GSCASH calls ICC recommendations against JNU complainant of sexual harassment “Extraordinarily strict”

The fears students had expressed about having a body like an Internal Complaints Committee (ICC) in JNU seem to have come true. In an extraordinarily harsh move, the ICC has recommended punitive action against a complainant of sexual harassment. Now the Gender Sensitization Committee Against Sexual Harassment (GSCASH) called the recommended punitive actions as “extraordinarily harsh” and expressed fears that such action may threaten the work around gender justice on the campus.


The complainant, who is a PhD student filed a complaint on April 12 against a professor at JNU who was her guide to the ICC. He was accused of molestation, sexual harassment and repeated threats.

However, as per the Indian Express, on November 5, her accusations were deemed false and she has been barred from attending college.

Vibha Tandon, the Presiding Officer of the ICC said, “The complainant should be completely barred from entering the JNU campus. She shall not be allowed to take up any course or employment in JNU in the future. She should not be allowed to enter in the JNU campus to attend any academic or non-academic proceedings. She should not be allowed to enter in the JNU campus for her personal reasons what so ever.”

These are not just harsh, but extraordinary measures which seem like a way to punish complainant/s for filing a complaint. The ICC rules, though have a provision to take action against any complainant who tries to ‘misuse’ the rules, the provision says that action should be taken only after an official inquiry. Moreover, merely the “inability to substantiate a complaint or provide adequate proof will not attract attention against the complainant. Malicious intent on the part of the complainant shall not be established without an inquiry, in accordance with the procedure prescribed, conducted before any action is recommended. (Rule no. 11)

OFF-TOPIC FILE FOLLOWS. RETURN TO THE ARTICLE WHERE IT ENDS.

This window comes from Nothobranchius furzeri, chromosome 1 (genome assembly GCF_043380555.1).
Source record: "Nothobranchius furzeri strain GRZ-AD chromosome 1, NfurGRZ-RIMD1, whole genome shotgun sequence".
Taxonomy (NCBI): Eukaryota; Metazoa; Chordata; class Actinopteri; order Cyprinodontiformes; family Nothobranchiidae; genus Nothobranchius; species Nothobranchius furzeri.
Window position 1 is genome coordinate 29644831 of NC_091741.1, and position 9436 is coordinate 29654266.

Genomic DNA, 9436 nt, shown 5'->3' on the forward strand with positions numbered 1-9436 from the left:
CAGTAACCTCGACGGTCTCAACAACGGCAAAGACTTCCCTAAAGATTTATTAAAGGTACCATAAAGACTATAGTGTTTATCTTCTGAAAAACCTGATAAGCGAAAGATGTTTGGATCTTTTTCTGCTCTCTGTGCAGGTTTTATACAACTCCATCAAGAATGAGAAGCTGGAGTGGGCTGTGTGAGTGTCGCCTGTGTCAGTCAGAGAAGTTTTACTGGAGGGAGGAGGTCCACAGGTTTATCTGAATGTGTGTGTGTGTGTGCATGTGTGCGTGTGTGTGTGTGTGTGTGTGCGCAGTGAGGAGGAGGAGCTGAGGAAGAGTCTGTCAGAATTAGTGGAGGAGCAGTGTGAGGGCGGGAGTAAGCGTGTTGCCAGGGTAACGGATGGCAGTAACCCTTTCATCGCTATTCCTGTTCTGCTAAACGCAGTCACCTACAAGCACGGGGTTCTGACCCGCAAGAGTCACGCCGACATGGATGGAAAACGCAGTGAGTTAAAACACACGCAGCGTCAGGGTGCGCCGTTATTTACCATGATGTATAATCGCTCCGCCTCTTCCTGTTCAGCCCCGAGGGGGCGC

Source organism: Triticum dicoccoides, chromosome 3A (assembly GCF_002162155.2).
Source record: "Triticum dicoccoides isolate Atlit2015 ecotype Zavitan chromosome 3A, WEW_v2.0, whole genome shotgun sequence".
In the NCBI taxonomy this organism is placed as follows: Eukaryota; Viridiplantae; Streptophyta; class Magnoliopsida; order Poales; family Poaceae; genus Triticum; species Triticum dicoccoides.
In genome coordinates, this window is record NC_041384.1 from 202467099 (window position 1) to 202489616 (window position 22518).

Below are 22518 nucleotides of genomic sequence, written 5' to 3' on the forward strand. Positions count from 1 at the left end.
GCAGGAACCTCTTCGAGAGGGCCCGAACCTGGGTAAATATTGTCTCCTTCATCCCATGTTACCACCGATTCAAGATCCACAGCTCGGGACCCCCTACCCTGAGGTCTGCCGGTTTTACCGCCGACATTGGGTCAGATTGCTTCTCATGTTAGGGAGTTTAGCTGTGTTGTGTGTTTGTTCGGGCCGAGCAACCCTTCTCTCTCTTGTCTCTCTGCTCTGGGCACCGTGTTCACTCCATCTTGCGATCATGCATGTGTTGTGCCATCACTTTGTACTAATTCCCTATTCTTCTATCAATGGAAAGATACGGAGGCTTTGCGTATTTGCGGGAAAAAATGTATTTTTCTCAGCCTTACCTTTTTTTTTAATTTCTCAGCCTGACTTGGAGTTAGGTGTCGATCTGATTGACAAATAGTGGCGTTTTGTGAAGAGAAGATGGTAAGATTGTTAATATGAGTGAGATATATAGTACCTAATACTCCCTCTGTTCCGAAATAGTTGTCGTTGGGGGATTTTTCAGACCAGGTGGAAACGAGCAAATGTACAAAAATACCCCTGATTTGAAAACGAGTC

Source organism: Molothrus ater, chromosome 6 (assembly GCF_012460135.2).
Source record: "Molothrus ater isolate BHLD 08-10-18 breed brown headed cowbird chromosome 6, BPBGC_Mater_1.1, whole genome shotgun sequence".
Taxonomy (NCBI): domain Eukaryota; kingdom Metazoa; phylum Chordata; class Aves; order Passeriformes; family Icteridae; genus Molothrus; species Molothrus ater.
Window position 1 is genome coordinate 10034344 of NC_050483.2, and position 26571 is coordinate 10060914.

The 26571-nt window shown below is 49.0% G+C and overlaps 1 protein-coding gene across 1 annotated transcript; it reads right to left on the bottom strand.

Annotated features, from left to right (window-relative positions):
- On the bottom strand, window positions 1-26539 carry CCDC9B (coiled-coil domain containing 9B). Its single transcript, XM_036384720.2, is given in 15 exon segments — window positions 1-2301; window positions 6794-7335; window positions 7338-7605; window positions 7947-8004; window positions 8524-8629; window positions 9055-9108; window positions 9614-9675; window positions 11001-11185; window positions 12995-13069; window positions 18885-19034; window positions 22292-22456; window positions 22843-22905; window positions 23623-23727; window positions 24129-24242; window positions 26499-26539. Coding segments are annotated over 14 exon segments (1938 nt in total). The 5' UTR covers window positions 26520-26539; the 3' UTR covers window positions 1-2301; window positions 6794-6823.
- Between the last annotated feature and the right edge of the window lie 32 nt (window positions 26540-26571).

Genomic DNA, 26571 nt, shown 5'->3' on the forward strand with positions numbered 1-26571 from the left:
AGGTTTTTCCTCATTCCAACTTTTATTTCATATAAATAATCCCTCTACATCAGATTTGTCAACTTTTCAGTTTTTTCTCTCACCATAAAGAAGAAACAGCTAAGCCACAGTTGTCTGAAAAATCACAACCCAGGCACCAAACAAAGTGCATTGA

Now, the GSCASH which has been defunct since 2017, has issued a statement questioning the proportionality and grounds of the punitive action initiated against the complaints, calling its stand “extraordinarily strict”.

The statement says, “Since under the ICC Rules and Procedures only women can be the ‘aggrieved parties’ who can lodge complaints, such punishments will deter women students from making complaints of sexual harassment. Proceedings on complaints that end up in punishing the complainants may also result in withdrawal of complaints, which will be tantamount to forced withdrawal, and intimidate women from participating in the inquiry process with full agency.”

Adding that no perpetrator has been punished so far in any of its inquiries, it says, “We would like to point out to the JNU community that the ICC has recommended an exemplary punishment to a complainant, while no perpetrator has been punished to that extent in any of its inquiries. We know that such punitive measures will have an adverse impact on the very process of gender sensitization among the university community measures will have an adverse impact on the very process of gender sensitization among the university community.”

The statement highlights the fact that such an environment is fast becoming established in JNU and if it becomes entrenched, it can endanger the health and safety of every woman member of the JNU community. The statement has raised concerns about an atmosphere of fear being created which will “undermine the tireless participation of JNU community over the last two decades in ensuring proper procedures for gender sensitization and gender justice.”

These fears have been in the offing since ICC replaced the GSCASH in 2017.

GSCASH vs. ICC debate
GSCASH, a body constituted by JNU in 1999 by the recommendations of the Working Groupd on Sexual Harassment in 1997. The Rules and Procedures were approved by JNU Executiev Council in 2001. The Committee implemented the Jawaharlal Nehru University Policy Against Sexual Harassment (1999) as also the guidelines laid down by the Supreme Court of India, in its ruling on the Writ Petition (Criminal) Vishaka vs. State of Rajasthan (1997) on the prevention and deterrence of sexual harassment at the workplace.

Afterwards, it also implemented modifications as per the newer developments such as SAKSHAM guideline by UGC in 2013. Its rules applied to all students and teaching and non-teaching staff. By its nature the GSCASH was more democratic as it had elected representatives.

However, the GSCASH was replaced by the ICC in its 269th Executive Council meeting held on September 18 2017 and ICC, which was supposed to have members nominated by the administration, was formed.

Students had expressed fears about the ICC not being a body selected by students and faculty and hence its decisions could turn undemocratic and may not entirely serve the purpose of gender justice. With the ICC decisions against the complainant in question, those fears seem to have come true.

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